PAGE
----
Sea life can be as alien as extraterrestrials. Marine scientists with NOAA (National Oceanic and Atmospheric Administration in the US) Ocean Exploration aboard the Okeanos Explorer discovered this during a week-long expedition in August that used a remotely operated vehicle (ROV) to dive the waters between Puerto Rico and the U.S. Virgin Islands. Not once, but several times. Many examples of a ‘blue goo’ like thing – scientists couldn’t decide if it was an animal, plant, or mineral – were seen on video at a depth of 1,400 feet.
“One of the coordinators from the expedition, Sam Candio, was able to confirm that there is no conclusive identification yet of the ‘blue goo.’ Unfortunately, we were not able to collect a sample during the dive, so any further identification will need to happen through a review of video and data from the expedition,” says Emily Crum, NOAA public affairs specialist, based in Silver Spring, Maryland.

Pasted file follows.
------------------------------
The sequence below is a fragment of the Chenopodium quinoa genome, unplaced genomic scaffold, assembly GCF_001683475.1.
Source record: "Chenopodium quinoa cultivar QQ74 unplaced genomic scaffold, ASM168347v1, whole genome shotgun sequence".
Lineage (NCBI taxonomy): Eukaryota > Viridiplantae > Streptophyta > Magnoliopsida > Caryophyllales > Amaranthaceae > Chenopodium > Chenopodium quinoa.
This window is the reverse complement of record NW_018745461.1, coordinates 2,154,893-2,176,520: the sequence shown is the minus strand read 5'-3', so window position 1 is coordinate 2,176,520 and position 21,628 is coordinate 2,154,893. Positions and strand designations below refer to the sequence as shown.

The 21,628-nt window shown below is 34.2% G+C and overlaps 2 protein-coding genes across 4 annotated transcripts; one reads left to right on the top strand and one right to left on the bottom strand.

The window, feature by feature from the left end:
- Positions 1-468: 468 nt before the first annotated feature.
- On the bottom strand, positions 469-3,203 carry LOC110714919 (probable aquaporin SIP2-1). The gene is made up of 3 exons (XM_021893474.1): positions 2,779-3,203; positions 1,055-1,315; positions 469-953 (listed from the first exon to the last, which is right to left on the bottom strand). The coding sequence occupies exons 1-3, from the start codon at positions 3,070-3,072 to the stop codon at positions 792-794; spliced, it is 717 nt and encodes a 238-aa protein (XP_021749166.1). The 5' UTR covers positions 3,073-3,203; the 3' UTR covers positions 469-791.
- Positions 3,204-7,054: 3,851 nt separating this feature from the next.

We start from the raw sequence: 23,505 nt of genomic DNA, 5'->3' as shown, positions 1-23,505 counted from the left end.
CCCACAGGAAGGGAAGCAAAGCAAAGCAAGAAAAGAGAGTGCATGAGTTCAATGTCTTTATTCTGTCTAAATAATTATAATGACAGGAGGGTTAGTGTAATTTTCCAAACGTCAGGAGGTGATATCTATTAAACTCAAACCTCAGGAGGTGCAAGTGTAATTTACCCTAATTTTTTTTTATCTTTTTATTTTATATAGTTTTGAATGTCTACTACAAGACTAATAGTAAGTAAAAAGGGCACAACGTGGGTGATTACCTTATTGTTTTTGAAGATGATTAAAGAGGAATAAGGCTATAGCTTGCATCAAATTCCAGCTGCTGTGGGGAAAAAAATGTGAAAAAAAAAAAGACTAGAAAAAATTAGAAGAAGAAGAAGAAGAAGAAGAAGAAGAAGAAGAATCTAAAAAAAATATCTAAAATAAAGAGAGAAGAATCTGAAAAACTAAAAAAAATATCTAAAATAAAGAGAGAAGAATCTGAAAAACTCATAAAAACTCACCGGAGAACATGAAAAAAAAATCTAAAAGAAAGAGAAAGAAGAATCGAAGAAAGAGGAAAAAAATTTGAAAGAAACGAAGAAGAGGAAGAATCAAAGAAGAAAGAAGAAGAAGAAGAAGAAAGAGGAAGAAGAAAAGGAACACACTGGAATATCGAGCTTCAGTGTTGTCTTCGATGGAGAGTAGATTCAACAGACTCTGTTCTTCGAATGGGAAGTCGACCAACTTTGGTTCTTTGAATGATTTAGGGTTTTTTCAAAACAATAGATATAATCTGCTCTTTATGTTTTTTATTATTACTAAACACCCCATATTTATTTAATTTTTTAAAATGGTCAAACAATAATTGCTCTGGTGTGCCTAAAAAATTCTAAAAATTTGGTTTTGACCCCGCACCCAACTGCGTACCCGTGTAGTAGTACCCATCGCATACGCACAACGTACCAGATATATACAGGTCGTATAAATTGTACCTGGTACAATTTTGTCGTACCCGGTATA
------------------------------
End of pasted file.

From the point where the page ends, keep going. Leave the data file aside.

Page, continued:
Banter during the expedition’s live feed alternatively labeled the blue-hued blob as ‘bumpy blue things’ and ‘blue bio mats’. In the end, scientists thought it might be a type of soft coral, sponge, or tunicate, the latter of which is marine invertebrate animal.
“Regarding other finds from this expedition, the team did encounter a lot of sargassum in the region, which had an impact on overall expedition operations,” Crum adds.
The ‘blue goo’ was spotted on NOAA’s third Voyage to the Ridge 2022 expedition, which focused on exploration and mapping of the Azores Plateau, the Mid-Atlantic Ridge, and deep waters off Puerto Rico and the U.S. Virgin Islands. oceanexplorer.noaa.gov